I practice vision therapy because it employs methods to train the brain to effectively position and focus the eyes in order to interpret the visual world. For me, vision therapy has been a very effective form of neurorehabilitation. When it comes to neurorehabilitation, the general rule seems to be “use it or lose it.” By this logic, if I did not diverge regularly, my vision may deteriorate.
I talked to my vision therapist about this predicament, and she gave me a transparent sheet with two images that are similar but spaced apart. She then began to explain overlapping, or stereoscopic, images. With overlapping images, one can converge (cross), or diverge (widen) their eyes in order for a 3D image to appear. Basically, by using overlapping images to converge or diverge your eyes you can trick your brain into seeing a 3D image.
I will be guiding you through convergence by using the image below. Try to follow along with what I describe: If you are able to cross your eyes at will, do so while looking at the two images. If not, try holding your finger vertically between the two images and focusing on your finger. At first, you may notice that the diagram below splits into four images. Now bring your finger towards your nose. If done correctly, two of the split images will become one three dimensional image and you will see 3 images with the middle image being three dimensional. If you can do this, you have tricked your brain into seeing a 3D image that is not really there.
Because I am personally unable to diverge without a transparency, and because technology has not yet given me the ability to provide you with an image to focus on that is deeper than the screen of your computer monitor (exercising your eyes ability to diverge), it is impossible for me to explain how to use divergence to overlap these images. Because I am constantly looking at objects up close, a transparent sheet with similar images is used. This allows me to focus on something beyond the plane of the transparency and then to change my view on the diverged overlapping images. This tricks my brain into thinking that I am looking out into the distance. My brain then tells my eyes to look outward (diverge) as if I actually was looking into the distance. Essentially it gives me the means to change from convergence to divergence throughout my writing sessions.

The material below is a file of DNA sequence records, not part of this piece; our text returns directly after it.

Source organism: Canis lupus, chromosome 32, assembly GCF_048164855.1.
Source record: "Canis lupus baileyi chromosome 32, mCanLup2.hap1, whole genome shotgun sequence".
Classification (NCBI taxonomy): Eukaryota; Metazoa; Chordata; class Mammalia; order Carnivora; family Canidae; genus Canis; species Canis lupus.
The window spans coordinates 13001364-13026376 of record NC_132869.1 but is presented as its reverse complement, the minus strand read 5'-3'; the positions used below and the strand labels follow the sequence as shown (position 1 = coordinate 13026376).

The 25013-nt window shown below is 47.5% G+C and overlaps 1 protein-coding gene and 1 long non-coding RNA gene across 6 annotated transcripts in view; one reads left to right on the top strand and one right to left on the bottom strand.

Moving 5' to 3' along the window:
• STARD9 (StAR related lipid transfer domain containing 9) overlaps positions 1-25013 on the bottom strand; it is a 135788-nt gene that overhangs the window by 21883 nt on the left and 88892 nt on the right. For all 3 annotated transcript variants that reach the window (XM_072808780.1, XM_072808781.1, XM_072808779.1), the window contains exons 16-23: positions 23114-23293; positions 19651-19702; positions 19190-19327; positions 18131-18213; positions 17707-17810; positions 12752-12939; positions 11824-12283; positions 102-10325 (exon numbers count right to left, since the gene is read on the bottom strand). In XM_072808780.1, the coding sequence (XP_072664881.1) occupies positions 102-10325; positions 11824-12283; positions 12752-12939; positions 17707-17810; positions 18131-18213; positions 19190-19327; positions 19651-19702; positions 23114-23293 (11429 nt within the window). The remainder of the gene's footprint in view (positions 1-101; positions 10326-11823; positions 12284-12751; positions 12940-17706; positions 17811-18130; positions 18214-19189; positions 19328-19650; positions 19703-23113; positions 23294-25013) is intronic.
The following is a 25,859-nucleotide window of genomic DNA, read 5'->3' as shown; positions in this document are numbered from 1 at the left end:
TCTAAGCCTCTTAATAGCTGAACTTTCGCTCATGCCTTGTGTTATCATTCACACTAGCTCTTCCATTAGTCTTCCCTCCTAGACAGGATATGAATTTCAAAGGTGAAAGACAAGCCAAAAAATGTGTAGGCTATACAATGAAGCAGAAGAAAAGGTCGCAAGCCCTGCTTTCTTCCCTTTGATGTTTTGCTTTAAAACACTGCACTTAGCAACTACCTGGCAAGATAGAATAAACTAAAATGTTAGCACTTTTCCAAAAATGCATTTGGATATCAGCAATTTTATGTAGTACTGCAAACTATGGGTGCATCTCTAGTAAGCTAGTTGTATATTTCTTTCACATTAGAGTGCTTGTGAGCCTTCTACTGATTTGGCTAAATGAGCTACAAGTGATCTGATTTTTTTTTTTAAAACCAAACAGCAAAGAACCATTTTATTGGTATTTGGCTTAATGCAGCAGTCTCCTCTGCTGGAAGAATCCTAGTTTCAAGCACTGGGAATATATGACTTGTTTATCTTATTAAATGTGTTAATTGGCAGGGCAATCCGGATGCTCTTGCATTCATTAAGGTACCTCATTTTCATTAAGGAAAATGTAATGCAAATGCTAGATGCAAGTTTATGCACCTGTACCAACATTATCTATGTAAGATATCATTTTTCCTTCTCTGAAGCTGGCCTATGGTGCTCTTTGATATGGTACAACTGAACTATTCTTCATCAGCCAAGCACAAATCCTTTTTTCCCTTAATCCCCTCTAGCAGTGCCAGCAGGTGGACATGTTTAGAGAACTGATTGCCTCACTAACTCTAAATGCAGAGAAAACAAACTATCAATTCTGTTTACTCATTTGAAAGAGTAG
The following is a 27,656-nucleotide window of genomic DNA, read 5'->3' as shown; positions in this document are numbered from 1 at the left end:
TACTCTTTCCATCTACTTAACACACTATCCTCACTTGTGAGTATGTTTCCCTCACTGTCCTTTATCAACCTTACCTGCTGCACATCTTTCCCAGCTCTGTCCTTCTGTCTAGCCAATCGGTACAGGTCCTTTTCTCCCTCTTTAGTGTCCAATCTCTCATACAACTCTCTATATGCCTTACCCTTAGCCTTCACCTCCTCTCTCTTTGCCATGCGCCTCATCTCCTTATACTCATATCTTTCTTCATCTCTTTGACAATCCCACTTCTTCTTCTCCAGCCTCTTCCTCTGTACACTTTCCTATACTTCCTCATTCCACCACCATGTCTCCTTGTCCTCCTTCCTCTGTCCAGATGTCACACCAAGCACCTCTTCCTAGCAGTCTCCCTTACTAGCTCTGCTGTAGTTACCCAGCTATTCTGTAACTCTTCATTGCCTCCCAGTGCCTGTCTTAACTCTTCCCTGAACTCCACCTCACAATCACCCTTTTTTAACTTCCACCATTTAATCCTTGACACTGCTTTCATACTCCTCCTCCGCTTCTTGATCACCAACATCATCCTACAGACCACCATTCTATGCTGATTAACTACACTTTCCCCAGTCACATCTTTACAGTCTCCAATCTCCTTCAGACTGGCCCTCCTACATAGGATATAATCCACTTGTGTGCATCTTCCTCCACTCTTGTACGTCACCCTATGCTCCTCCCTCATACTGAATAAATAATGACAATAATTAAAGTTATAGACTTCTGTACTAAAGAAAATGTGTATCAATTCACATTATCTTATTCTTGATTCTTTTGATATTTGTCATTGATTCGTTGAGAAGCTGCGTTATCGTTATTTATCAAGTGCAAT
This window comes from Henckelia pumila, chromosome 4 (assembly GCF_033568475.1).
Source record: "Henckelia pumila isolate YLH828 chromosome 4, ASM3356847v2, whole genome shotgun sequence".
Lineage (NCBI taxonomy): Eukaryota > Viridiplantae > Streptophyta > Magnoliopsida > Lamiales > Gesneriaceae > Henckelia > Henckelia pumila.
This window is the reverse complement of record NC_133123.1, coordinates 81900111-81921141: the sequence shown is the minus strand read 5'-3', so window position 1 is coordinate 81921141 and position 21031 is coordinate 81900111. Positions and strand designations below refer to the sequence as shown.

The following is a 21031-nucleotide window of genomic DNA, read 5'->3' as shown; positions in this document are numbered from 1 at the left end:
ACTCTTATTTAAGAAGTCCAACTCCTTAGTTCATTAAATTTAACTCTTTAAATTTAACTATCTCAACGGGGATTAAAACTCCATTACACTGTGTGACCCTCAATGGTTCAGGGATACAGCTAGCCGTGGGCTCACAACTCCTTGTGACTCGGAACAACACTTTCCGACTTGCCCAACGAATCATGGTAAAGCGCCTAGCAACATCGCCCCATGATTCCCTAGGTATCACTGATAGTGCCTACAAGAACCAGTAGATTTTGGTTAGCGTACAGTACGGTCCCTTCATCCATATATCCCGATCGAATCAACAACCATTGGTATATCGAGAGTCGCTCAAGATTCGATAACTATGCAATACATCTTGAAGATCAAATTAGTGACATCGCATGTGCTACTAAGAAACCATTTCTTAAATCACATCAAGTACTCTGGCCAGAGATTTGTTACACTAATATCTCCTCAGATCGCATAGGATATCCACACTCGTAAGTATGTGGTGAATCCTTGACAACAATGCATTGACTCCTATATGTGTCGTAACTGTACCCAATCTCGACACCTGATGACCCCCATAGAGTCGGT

Are you still with me? I know that what I described above takes a lot of attention to understand…
Now that I had a method to diverge my eyes, even when it is dark outside, I needed a reminder to actually do these vision exercises every 20 minutes. Because this excessive convergence occurs while I am working at my desk, I needed some sort of a reminder that would ideally be on my computer. I had heard of a free App for the Mac OS called “Time Out” that gently lets you know to take a break, so I got it. The program is customizable and allows me to set a silent timer for every 20 minutes. This program simply lets me know that it is break time for one minute. Every time the reminder comes up, I stop for a moment and do a divergence exercise using transparent stereoscopic images.
Tools for the Job
Any good carpenter will tell you that, while you can build a house with cheap tools, it is well worth it to invest in high-quality tools and work gear. Because my desk is where I plan to be spending a large amount of my time, I am very happy that I have invested in a workstation that will help me to be more of a productive writer. By utilizing a treadmill desk, vision therapy, and a keyboard tray to position my wrist comfortably, I think that I will be able to spend several hours a day at my desk as a “desk jockey” and to not only stay in good health but to encourage the neuroplasticity of my brain.
Lifespan Under Desk Treadmill